Once you hit enter you’ll see a list of systems along the way. And it would change between home and work or mobile phone network.

  7. Andrew Dalke says

    While cinnamon bun, monkey tail, and others are more fanciful terms in Swedish, the recommended term is “snabel-a”. That’s what I’ve heard the most here in Sweden. The recommendation itself (in Swedish) is at . The use of kanelbulle in Swedish is akin to using ‘strudel’ in English, which a fanciful alternative name listed on the English Wikipedia page for @.

    I don’t think there’s a mechanism by which the “@” key on the keyboard would have gone extinct by this time without Tomlinson. Look at how long it’s taken for the F-keys to disappear, and those have even less meaning. I think that if a key exists, then some people will find a use for it (like C programmers), and complain about any change. And unlike typewriters, which only write to paper, ASCII is meant for information interchange. This locks in a bias towards given set of characters, which is why it took years of international meetings to decide which characters to use and how to represent them.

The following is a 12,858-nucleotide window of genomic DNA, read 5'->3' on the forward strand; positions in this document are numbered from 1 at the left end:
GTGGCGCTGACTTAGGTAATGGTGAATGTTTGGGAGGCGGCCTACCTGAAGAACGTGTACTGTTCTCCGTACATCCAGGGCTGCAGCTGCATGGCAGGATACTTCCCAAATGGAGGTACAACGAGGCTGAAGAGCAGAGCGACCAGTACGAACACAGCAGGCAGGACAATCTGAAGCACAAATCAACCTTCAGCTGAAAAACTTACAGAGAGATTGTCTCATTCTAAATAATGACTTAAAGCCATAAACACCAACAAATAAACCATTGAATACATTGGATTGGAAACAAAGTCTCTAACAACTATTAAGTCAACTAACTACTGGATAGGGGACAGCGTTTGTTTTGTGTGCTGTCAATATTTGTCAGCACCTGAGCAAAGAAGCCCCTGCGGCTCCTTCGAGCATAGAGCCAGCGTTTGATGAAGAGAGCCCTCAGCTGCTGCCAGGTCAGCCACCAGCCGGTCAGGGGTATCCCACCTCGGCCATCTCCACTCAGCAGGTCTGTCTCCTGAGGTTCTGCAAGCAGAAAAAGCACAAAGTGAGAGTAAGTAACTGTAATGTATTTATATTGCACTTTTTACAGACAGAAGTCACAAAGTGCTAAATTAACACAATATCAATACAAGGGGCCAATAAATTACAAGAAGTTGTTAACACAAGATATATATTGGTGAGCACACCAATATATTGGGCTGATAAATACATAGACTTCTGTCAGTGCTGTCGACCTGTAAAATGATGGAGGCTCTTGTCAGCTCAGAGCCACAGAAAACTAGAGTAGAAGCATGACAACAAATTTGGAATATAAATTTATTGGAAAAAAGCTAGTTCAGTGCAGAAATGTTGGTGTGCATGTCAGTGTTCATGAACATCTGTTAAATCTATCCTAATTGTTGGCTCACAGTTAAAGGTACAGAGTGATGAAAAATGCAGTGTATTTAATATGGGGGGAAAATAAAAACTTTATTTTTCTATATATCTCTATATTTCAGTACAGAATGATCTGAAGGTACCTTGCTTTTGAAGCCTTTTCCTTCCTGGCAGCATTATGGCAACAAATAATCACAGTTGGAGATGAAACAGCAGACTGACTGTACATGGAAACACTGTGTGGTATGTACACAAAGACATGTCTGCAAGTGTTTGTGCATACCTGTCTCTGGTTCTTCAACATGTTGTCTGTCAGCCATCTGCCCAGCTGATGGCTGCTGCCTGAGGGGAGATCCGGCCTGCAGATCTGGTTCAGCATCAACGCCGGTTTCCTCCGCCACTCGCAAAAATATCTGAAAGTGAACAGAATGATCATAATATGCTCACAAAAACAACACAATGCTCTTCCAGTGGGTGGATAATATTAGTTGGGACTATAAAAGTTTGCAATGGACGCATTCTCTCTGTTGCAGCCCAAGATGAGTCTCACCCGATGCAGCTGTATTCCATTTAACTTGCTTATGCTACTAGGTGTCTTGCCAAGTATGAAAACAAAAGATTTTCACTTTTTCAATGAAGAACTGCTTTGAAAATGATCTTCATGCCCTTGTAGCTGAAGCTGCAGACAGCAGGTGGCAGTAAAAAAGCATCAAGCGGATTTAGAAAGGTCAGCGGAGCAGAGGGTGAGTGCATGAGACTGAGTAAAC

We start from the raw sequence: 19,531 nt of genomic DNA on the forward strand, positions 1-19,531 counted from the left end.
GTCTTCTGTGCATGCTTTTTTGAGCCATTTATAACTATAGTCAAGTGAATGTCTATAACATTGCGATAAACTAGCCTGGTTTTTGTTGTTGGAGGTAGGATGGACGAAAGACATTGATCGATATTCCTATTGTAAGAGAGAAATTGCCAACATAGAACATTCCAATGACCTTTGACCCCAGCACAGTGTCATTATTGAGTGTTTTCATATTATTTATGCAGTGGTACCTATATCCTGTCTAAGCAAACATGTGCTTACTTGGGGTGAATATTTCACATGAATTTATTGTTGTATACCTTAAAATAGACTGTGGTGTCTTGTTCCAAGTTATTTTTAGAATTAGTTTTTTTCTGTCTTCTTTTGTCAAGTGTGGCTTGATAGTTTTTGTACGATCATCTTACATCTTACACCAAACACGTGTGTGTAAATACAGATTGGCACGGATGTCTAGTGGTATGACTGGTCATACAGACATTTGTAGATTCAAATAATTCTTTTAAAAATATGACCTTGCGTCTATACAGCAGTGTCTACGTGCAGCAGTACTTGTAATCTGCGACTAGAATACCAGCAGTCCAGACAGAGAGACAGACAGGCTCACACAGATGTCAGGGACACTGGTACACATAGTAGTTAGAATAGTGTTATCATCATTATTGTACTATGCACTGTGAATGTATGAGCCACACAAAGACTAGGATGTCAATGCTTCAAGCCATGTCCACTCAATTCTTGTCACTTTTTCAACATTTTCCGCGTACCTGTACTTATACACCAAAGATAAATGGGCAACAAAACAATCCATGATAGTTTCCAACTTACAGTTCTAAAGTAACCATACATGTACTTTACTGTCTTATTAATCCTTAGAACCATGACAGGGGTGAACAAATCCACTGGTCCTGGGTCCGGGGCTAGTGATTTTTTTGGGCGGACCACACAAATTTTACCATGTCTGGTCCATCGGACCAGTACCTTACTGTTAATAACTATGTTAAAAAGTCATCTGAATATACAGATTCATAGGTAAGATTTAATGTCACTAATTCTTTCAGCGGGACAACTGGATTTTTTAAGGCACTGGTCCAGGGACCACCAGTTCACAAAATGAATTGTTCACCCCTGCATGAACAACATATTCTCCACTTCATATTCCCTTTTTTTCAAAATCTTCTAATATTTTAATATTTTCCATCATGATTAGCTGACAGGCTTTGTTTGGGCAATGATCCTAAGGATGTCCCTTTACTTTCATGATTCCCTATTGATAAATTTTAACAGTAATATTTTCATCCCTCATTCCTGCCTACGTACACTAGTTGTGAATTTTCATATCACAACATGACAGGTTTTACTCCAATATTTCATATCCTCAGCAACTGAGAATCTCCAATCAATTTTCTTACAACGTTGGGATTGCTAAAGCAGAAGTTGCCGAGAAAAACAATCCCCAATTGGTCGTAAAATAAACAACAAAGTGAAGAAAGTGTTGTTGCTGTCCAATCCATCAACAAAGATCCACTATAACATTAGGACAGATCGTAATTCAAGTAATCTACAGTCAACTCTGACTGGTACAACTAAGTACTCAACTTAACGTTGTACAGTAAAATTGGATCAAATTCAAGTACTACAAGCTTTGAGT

I did not know that the & was once treated as a letter in the alphabet. Thank you.

  8. Dunc says

    The function keys are actually quite widely used for keyboard shortcuts -- I use them every day. Scroll lock, on the other hand, seems to be entirely useless.